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Nature Down-Under: Escape from the February deep-freeze

Nature Down-Under: Escape from the February deep-freeze
By: Inga Hinnerichsen We couldn't have picked a better time for our recent trip to New Zealand! The summer is still going strong in February (like our August), but the high tourist season is already tapering off and the local kids are back in school. During the week the beaches are less busy and you'll have a better selection of campsites. On the other hand, this is not a great time to visit Northern Australia! The "Wet" is in full swing, the outback is flooded by torrential rains, devastating cyclones tear at the north and north east parts of the continent. The South is usually hot and dry with plenty of bushfires raging. Roughly 80 million years ago the land mass now known as Zealandia broke away from the supercontinent Gondwana together with Australia. This continent has since eroded away…
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Freshwater mussels of Ontario

Those NFN members who braved the snowy roads on November 12, 2013, to attend our regular monthly meeting were treated to a unique presentation in the history of our club (attested to by Harry B. Barrett). Our distinguished guest speaker that evening, Dr. Todd J. Morris, is a Research Scientist with the Great Lakes Laboratory for Fisheries and Aquatic Sciences, Division of Fisheries and Oceans Canada (DFO). He is currently stationed in Burlington, Ontario at the Canada Centre for Inland Waters. He has been studying the unionid fauna of central Canada for the last 19 years. He is currently a member of the Biodiversity Science section of DFO and is responsible for leading DFO’s research program on freshwater mussel Species at Risk. His research focuses on the distributional patterns of aquatic organisms and the relative contribution of biotic and abiotic…
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Wolf – Coyote – Coywolf – Coydog?

By Shelia Smith Trail Cam photos by Alan McKeown Al McKeown has been capturing some interesting images with a trail cam somewhere in Norfolk County. This is the second fall/winter that the sandy-coloured coyote has starred in some of his shots. I thought you would like to see them. There is now quite a bit of variation in both colour and size of these animals in this area. I had one here that looked much like a red wolf. Farmers and hunters in this area have long referred to these atypical coyotes as "brush wolves" or, sometimes, "coydogs." The National Geographic Society came out with a piece indicating that researchers have found wolf DNA in some coyotes. It is thought that as coyotes moved east, some mated with eastern wolves...best known from around Algonquin Park.* These wolves are much smaller…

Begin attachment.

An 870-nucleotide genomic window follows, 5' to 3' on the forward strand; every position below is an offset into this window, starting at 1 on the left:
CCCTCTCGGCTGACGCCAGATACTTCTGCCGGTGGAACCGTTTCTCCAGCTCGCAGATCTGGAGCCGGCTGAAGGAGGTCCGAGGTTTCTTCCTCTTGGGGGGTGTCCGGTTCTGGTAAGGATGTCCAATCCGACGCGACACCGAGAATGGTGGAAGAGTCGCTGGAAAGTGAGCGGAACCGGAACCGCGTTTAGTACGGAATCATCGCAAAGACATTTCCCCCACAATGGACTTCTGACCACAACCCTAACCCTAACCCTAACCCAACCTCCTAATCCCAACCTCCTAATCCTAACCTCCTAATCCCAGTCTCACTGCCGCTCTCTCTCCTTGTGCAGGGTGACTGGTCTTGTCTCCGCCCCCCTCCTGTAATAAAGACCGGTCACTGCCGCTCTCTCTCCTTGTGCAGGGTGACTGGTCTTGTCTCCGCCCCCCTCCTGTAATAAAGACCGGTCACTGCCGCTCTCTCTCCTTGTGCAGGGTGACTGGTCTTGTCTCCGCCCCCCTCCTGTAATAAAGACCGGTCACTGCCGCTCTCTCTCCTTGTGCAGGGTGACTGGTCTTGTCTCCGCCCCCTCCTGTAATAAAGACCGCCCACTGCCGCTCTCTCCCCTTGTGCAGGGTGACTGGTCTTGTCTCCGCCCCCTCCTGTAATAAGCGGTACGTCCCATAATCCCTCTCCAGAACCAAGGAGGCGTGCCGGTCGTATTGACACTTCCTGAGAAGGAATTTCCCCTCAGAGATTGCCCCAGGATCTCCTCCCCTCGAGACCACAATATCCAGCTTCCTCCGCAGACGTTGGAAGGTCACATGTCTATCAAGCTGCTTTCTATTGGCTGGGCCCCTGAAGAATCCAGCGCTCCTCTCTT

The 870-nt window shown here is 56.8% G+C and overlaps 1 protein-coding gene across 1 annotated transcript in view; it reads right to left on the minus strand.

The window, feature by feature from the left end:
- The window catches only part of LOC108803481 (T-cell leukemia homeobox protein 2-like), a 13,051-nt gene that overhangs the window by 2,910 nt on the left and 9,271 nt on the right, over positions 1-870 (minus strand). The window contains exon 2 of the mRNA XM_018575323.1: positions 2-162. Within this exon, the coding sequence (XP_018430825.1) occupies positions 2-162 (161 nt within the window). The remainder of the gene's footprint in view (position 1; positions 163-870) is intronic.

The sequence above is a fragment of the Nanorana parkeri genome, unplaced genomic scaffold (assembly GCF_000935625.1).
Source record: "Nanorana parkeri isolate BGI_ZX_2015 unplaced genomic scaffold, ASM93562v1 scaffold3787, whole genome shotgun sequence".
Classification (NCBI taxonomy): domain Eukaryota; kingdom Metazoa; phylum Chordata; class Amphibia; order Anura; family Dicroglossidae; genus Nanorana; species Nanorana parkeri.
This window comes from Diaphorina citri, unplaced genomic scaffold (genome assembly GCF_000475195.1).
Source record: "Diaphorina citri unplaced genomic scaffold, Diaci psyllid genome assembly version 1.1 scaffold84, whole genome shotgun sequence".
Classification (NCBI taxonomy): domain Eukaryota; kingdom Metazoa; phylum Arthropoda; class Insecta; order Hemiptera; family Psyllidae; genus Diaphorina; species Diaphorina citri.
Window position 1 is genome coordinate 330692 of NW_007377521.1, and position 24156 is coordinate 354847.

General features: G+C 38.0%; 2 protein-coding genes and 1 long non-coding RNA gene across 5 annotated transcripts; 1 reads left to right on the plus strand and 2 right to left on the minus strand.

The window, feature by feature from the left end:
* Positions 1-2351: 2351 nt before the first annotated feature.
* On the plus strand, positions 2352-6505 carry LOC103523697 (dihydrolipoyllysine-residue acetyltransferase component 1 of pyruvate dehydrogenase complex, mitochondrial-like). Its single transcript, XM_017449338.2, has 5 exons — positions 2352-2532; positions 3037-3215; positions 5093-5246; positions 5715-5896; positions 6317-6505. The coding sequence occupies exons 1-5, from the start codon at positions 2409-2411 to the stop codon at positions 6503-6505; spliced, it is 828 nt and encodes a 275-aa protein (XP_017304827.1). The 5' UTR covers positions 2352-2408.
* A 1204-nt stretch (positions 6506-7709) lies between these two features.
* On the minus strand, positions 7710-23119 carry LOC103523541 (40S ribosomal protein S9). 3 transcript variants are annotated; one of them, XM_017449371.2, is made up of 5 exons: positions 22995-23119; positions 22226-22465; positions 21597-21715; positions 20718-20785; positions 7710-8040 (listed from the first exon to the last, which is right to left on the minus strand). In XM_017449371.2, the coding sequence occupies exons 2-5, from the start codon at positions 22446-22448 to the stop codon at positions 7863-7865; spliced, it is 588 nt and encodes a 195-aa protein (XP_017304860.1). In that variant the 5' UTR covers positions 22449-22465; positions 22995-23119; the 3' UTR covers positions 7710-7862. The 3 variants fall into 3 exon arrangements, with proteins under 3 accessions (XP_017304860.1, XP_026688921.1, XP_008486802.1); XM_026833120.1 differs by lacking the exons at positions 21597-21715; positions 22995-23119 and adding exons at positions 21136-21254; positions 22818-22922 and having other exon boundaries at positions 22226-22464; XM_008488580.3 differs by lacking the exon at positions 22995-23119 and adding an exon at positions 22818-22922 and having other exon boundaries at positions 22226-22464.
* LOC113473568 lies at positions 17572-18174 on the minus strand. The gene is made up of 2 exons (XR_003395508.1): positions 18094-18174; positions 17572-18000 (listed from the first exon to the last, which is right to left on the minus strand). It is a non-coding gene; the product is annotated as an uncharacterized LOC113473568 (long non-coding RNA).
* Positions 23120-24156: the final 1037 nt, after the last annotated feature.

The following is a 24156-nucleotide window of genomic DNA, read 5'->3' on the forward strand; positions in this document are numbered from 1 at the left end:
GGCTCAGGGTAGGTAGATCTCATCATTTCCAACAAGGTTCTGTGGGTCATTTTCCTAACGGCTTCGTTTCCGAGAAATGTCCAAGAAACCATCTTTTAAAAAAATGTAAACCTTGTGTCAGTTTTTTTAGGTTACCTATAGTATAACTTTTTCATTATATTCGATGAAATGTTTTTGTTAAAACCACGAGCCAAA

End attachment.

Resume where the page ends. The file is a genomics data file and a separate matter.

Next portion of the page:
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Bats: Facts on the Fly

Compiled from information published by: Bat Conservation Internationals Last October we had the opportunity to hear Lesley Hale from the Ministry of Natural Resources speak on the subject of Ontario's Bats: Conservation Issues and Monitoring Programs. Leslie talked about two recent introductions of environmental threats to bats, wind turbines and white-nose syndrome (WNS) and outlined the conservation strategies for these fascinating night fliers. Eight species of bats are found in this province. Some (those affected by white-nose syndrome) hibernate in caves while others migrate as far as the Gulf of Mexico for our winter. Bats are the only mammals that can fly, some as fast as 35 km an hour. Some Ontario bats can live for 30 years, though most have much shorter lives. They usually have only one or two offspring in a year. How do bats move around…